Patrick Dubroy suspects you don’t.
Today he spoke at Mozilla about his very interesting research and field studies regarding how people use tabs in Firefox. He found that people who don’t use tabs really aren’t using the back button much – his participants’ median was once per 50 clicks, and that the more tabs a user opens the less they use the back button.
This really gives voice to some of the thoughts I was having about how the back button and tabs are related. In a sense, the back button is allowing you to go back in history blindly – there’s no way (other than remembering) to know where pressing back will take you. Opening new pages in tabs, however, give you a visual indicator of where you’d been, and allows you to skip backwards in time as far as you need. It can also prevent procrastination by showing you what you were doing (“Right, I was answering an email before I opened 5 Wikipedia pages”).
Another problematic relation between tabs and the back button, as Patrick pointed out, is that your 10 open tabs may all have different back histories. How can you possibly be expected to remember all 10 histories? You can’t, and if you have 10 tabs you probably aren’t using back much as a result.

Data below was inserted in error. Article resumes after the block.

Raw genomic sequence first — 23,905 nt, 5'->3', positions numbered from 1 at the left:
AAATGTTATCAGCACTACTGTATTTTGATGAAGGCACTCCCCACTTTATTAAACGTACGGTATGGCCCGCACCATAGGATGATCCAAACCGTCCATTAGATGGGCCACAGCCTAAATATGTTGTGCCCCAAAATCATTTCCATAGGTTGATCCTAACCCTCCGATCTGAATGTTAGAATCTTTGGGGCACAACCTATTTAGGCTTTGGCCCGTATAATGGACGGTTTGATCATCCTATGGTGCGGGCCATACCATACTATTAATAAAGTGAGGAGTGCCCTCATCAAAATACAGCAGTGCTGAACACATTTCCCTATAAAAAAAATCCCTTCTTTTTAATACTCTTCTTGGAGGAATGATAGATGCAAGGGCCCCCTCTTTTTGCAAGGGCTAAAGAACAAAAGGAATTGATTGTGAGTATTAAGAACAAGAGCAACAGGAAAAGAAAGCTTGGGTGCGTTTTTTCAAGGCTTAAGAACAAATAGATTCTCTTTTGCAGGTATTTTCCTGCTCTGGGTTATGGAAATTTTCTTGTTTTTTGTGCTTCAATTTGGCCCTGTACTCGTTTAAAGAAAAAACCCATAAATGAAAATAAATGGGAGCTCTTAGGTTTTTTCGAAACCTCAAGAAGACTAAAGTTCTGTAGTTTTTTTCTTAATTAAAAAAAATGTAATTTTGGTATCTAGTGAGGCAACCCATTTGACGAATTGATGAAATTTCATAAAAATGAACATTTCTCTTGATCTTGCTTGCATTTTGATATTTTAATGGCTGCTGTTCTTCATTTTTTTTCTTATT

Another problem of the back button is that it doesn’t work with all media (such as Flash sites) and sucks with web applications (like Google documents). I’ve been trapped many times by accidentally pressing back while banking or using a form, only to find that my data has been lost. These sites tend to offer their own navigation methods.
So, what tabs and the back button have in common is that they are ways to manage browsing histories. Tabs may have made an improvement on the back button, but they still present some navigation limitations.